torstai 2. kesäkuuta 2011

Plop, goes progress

Today I tried again. This time with the Plop boot manager doing the hard work of booting USB. This made all the difference, and now I'm waiting for the Ubuntu installation to complete. Here's what I did:

First, since I needed to modify system files in WeTab, I needed to get root access. It was pleasantly simple: just launch WeTab Market and install the RootShell package. This creates a launcher on the WeTab desktop; clicking on the launcher opens good old terminal (at this point life becomes a lot easier if you plug in a USB keyboard). In the terminal you can use the familiar "sudo" tool to execute commands as root.

Second, I needed to add Plop to the WeTab boot menu. For this, I first downloaded the bootmanager from here, choosing the file From the package I extracted the file "plpt.bin" and copied it to /boot/extlinux directory. Next, I added a boot entry to the /boot/extlinux/extlinux.conf file. The entry contains these lines:

label plop
menu label ^plpbt
linux plpbt.bin
menu default

After that, insert Ubuntu USB stick, reboot keeping the quicktouch button down, and there was the extlinux menu. From there, I selected "plp" and got another menu, the Plop one. It showed the option to boot from USB, which I did.

Ubuntu booted, and recognized the touch screen, although as a single-touch device only. Also WiFi was recognized right away. I chose "test ubuntu without installing" and played around for a while. Then I launched Gparted and shrank the big ext3 partition on the device. My WeTab has 32 GB flash, so I gather I can use 16 GB for Ubuntu. Even that leaves 12+ GB for WeTab, and I reckon it should be plenty.

Now, after making space for Ubuntu, I finally launched the Ubuntu installer, answered to couple of questions and started waiting. Let's see what happens.

First impressions

Couple of days ago I got my hands on a WeTab tablet computer. It's an Atom based, 3G and WiFi enabled machine with 11.6 inch multitouch display, and -- most importantly -- open OS. It ships with MeeGo based thing called "WeTab OS", but at least in principle it should be possible to replace that one with something more pleasing to the eye.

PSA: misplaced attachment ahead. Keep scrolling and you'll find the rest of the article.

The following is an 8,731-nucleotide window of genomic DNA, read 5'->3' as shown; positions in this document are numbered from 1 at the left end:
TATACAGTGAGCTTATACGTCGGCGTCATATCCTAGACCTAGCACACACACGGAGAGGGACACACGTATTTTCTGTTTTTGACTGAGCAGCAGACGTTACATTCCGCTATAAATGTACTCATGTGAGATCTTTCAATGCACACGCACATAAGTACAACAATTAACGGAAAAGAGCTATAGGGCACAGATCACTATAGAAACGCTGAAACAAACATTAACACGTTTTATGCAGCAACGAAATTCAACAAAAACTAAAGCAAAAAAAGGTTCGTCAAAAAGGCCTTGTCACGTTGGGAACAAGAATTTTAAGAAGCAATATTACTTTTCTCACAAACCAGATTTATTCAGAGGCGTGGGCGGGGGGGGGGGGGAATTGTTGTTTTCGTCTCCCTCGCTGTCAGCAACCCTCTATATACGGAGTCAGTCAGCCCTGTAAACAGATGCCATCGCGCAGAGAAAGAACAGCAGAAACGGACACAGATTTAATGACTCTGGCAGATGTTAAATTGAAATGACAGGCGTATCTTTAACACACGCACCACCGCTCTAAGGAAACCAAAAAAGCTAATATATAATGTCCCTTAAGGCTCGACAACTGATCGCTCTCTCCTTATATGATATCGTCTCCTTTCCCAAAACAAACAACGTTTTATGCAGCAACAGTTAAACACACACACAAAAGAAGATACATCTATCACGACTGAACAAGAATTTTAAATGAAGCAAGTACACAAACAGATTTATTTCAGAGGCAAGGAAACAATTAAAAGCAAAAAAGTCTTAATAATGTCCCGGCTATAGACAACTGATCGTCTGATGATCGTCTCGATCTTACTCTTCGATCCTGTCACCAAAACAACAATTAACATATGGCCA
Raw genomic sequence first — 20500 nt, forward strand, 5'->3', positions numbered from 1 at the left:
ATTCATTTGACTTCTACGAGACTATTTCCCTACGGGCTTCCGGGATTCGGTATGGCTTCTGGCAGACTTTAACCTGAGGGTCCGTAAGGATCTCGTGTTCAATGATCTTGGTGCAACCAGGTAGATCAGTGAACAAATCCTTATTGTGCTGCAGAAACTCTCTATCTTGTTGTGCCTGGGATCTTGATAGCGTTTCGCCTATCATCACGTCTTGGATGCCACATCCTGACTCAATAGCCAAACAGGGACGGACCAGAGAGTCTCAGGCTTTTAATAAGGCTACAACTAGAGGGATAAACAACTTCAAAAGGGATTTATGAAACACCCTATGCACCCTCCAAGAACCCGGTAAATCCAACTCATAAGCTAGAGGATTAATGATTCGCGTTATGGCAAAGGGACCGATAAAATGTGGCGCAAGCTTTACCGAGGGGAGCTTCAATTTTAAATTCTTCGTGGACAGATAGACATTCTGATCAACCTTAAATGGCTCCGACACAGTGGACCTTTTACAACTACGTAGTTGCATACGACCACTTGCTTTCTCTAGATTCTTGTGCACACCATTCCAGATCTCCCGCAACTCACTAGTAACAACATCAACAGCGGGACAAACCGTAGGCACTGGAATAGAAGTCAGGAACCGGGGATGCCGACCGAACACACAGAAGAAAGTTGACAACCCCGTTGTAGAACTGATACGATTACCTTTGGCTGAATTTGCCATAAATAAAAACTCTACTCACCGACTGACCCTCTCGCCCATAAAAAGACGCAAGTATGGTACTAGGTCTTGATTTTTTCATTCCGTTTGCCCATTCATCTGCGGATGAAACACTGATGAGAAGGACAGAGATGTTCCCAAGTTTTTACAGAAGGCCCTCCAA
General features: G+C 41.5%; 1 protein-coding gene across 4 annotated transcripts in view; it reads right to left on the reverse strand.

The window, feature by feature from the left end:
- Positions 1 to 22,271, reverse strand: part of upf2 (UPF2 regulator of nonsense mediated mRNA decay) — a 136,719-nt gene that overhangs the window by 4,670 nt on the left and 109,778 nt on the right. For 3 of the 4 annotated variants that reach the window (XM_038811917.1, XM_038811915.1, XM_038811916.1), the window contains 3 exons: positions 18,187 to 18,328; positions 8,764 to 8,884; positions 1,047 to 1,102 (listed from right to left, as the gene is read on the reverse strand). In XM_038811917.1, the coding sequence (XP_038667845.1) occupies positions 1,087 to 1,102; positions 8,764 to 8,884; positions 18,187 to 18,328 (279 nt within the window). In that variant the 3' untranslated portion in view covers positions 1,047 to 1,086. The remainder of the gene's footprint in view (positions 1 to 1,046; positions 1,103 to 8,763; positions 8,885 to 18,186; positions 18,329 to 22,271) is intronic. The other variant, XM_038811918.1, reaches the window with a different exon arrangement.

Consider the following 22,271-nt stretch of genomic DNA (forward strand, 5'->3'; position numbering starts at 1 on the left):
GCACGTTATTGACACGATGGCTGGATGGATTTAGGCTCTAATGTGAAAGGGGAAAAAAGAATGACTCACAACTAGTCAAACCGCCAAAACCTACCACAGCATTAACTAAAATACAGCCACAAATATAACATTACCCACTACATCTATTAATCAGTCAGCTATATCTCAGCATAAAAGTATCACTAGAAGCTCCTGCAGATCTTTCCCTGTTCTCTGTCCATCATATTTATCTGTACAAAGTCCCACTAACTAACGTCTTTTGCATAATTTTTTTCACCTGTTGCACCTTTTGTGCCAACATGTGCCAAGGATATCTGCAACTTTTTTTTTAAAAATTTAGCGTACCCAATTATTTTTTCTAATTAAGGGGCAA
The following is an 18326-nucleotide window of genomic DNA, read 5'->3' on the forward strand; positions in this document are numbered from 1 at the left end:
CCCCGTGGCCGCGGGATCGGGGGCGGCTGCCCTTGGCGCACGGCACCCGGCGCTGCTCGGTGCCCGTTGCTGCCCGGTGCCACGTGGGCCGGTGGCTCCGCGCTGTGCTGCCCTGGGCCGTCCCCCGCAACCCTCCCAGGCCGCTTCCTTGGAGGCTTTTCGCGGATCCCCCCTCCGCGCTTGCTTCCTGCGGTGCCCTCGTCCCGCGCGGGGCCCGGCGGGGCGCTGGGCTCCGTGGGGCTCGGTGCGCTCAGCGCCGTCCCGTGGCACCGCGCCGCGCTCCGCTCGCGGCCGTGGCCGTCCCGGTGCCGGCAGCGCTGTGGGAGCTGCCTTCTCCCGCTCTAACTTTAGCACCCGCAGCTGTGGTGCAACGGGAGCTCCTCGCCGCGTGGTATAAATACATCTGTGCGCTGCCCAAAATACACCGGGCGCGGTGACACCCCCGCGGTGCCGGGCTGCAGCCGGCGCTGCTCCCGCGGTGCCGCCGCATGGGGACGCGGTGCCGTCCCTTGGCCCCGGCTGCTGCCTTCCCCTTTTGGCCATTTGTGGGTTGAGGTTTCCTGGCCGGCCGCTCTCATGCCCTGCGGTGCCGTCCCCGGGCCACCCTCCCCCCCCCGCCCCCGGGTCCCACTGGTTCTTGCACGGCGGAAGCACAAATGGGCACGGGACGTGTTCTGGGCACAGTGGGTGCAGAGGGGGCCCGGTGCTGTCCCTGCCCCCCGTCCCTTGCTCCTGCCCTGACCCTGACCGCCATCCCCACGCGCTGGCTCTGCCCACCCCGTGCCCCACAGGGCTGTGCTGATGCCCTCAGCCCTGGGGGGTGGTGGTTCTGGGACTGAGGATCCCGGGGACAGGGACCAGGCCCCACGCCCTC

Granted, the built-in OS is already pretty nice: boots up quickly, connecting to WiFi is simple, supports Flash, PDF, OGG, etc. out of the box, and so on. The only thing is the user interface. It's not really very polished. For example, the main desktop view seems to be designed only for the landscape mode use. And the virtual keyboard just is not as good as it could. So, maybe this thing would look better with Gnome 3 and the Maliit keyboard? I know jonnor has done it, so why not try myself? And while at it, why not document what I do, so others could avoid all the mistakes I'm bound to make? So, on to it.

Step 1: Google for instructions. I want to install Ubuntu to this baby, so let's see if I can find something with "wetab ubuntu". Sure enough, there's already a blog about Ubuntu installation to WeTab. This was easy. Now I just need to follow those instructions.

  1. Download Ubuntu. I don't want to use the 10.10 though, since I want to have Gnome 3. So I got the latest one (11.04, 32-bit). Check.
  2. Download the universal Ubuntu installer. What's that? I guess this means the installation ISO image. But I just did that. Hmm.. maybe this isn't going to be all that simple. Time to think.
The Ubuntu download page has instructions on how to make a bootable USB stick. Since I already have access to a working Ubuntu installation, this is actually really simple: download the ISO image, insert a USB stick, launch "Startup Disk Creator" from the system administration menu, choose the downloaded ISO file and the inserted USB disk partition, then just push a button and let the program do its thing. Even I can do that.

So, now I had managed to create the bootable stick. Next step: boot from it and try running Ubuntu from there, just to make sure all the hardware is properly recognized. The blog I found had good instructions on how to boot from USB stick. Basically the procedure is:
  1. Power of the tablet
  2. Insert the stick to an available USB socket
  3. Power on the tablet
  4. Immediately when the blue led turns on, push power button and quicktouch button together for one second, no more! (The quicktouch button is the ring in the touch screen's top left corner)
The only problem is that it didn't work for me. Maybe the USB stick is too slow to wake up and is just not recognized during that short period of time the tablet looks for it, or maybe something else is wrong. No matter how I tried, I never managed to get the thing to boot from the USB.

So, a little more googling, and I found a Meego wiki page describing how to install the MeeGo handset image to WeTab. That page suggests installing a whole new boot manager to the WeTab and then using that one to boot from the USB. I guess I'll try that next.